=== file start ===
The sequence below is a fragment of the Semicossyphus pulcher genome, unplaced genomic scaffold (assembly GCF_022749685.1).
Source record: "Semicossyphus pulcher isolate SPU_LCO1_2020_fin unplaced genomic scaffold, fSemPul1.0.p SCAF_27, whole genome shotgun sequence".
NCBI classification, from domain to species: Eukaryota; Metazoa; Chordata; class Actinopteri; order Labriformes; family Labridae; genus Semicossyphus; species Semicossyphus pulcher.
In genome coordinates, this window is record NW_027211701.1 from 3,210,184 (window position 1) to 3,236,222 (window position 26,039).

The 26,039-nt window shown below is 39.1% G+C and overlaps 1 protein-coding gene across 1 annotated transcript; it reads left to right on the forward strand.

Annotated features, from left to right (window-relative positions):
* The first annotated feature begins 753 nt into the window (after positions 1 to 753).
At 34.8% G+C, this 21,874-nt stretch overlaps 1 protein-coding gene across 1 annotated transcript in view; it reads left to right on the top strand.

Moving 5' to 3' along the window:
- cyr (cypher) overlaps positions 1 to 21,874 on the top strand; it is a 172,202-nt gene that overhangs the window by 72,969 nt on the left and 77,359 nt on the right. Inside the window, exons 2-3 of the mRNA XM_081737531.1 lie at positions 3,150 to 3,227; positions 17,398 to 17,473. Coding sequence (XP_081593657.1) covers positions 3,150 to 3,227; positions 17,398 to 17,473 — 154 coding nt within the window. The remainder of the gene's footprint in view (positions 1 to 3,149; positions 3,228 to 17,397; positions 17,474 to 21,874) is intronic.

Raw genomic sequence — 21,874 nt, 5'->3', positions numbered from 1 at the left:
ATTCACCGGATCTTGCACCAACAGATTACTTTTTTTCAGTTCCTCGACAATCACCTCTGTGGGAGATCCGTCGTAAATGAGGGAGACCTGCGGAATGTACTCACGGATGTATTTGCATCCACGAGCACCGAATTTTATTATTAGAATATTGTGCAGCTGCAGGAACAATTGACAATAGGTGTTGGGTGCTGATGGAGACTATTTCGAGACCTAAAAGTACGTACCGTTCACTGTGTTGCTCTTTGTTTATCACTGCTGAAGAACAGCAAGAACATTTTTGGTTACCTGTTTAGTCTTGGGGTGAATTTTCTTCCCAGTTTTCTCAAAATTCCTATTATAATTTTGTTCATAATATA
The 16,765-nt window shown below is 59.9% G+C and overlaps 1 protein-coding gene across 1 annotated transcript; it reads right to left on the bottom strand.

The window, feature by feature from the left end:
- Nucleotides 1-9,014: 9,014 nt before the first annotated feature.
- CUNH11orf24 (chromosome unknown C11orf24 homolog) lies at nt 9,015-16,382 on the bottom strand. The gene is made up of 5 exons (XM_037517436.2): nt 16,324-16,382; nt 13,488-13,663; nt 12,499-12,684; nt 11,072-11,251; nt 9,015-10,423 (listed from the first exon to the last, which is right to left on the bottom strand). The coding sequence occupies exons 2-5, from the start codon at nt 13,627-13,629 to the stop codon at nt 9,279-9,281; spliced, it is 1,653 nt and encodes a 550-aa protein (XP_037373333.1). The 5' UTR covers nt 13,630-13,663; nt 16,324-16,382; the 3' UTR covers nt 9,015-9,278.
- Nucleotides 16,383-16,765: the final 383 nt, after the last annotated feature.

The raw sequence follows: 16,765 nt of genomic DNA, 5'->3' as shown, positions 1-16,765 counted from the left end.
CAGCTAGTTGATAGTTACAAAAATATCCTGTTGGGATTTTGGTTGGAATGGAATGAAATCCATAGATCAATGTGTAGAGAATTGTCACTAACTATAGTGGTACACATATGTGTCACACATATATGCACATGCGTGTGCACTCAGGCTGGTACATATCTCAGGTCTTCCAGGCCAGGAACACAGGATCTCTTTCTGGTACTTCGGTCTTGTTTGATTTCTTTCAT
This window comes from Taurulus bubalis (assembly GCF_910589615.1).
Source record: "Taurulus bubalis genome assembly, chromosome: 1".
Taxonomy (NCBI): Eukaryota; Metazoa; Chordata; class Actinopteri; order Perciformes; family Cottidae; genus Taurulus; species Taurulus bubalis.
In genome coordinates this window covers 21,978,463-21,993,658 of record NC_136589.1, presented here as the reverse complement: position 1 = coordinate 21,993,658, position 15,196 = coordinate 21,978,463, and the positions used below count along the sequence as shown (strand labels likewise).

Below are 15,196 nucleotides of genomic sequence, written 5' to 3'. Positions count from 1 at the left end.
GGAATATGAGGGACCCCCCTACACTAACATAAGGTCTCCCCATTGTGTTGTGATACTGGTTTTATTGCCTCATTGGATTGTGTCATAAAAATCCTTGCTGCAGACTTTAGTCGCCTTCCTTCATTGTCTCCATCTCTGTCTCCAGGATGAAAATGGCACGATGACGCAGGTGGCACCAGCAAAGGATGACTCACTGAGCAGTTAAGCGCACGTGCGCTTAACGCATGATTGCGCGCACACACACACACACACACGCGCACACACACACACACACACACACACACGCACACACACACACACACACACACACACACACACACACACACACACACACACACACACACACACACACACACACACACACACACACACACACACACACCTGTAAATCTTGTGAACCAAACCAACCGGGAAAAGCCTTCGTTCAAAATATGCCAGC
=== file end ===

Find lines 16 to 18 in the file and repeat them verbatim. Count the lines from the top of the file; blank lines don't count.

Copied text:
- CUNH11orf24 (chromosome unknown C11orf24 homolog) lies at nt 9,015-16,382 on the bottom strand. The gene is made up of 5 exons (XM_037517436.2): nt 16,324-16,382; nt 13,488-13,663; nt 12,499-12,684; nt 11,072-11,251; nt 9,015-10,423 (listed from the first exon to the last, which is right to left on the bottom strand). The coding sequence occupies exons 2-5, from the start codon at nt 13,627-13,629 to the stop codon at nt 9,279-9,281; spliced, it is 1,653 nt and encodes a 550-aa protein (XP_037373333.1). The 5' UTR covers nt 13,630-13,663; nt 16,324-16,382; the 3' UTR covers nt 9,015-9,278.
- Nucleotides 16,383-16,765: the final 383 nt, after the last annotated feature.

The raw sequence follows: 16,765 nt of genomic DNA, 5'->3' as shown, positions 1-16,765 counted from the left end.